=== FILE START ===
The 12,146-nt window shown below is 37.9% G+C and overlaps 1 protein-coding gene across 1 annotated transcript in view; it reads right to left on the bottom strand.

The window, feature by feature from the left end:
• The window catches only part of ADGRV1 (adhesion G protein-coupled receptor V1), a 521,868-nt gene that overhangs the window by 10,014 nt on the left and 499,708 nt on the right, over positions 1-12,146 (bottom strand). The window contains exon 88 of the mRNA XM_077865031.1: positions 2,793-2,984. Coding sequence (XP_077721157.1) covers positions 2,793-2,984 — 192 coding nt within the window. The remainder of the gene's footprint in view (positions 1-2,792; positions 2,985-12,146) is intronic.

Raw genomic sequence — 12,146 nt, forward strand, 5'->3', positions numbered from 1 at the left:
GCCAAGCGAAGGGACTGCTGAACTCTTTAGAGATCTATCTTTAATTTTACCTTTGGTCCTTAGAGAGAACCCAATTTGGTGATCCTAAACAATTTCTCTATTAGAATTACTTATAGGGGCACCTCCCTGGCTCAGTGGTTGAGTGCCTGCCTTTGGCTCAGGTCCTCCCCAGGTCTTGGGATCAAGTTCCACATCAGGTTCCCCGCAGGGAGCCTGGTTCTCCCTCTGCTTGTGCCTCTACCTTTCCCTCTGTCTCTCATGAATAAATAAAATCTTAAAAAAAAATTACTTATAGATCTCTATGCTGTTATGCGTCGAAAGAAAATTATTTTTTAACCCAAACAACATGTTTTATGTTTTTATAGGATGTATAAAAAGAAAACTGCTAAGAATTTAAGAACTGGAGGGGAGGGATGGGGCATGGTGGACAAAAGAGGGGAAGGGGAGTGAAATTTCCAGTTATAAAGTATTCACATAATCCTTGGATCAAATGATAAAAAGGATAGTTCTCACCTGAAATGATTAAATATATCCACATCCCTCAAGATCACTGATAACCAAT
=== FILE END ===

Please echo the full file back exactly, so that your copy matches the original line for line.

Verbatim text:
The 12,146-nt window shown below is 37.9% G+C and overlaps 1 protein-coding gene across 1 annotated transcript in view; it reads right to left on the bottom strand.

The window, feature by feature from the left end:
• The window catches only part of ADGRV1 (adhesion G protein-coupled receptor V1), a 521,868-nt gene that overhangs the window by 10,014 nt on the left and 499,708 nt on the right, over positions 1-12,146 (bottom strand). The window contains exon 88 of the mRNA XM_077865031.1: positions 2,793-2,984. Coding sequence (XP_077721157.1) covers positions 2,793-2,984 — 192 coding nt within the window. The remainder of the gene's footprint in view (positions 1-2,792; positions 2,985-12,146) is intronic.

Raw genomic sequence — 12,146 nt, forward strand, 5'->3', positions numbered from 1 at the left:
GCCAAGCGAAGGGACTGCTGAACTCTTTAGAGATCTATCTTTAATTTTACCTTTGGTCCTTAGAGAGAACCCAATTTGGTGATCCTAAACAATTTCTCTATTAGAATTACTTATAGGGGCACCTCCCTGGCTCAGTGGTTGAGTGCCTGCCTTTGGCTCAGGTCCTCCCCAGGTCTTGGGATCAAGTTCCACATCAGGTTCCCCGCAGGGAGCCTGGTTCTCCCTCTGCTTGTGCCTCTACCTTTCCCTCTGTCTCTCATGAATAAATAAAATCTTAAAAAAAAATTACTTATAGATCTCTATGCTGTTATGCGTCGAAAGAAAATTATTTTTTAACCCAAACAACATGTTTTATGTTTTTATAGGATGTATAAAAAGAAAACTGCTAAGAATTTAAGAACTGGAGGGGAGGGATGGGGCATGGTGGACAAAAGAGGGGAAGGGGAGTGAAATTTCCAGTTATAAAGTATTCACATAATCCTTGGATCAAATGATAAAAAGGATAGTTCTCACCTGAAATGATTAAATATATCCACATCCCTCAAGATCACTGATAACCAAT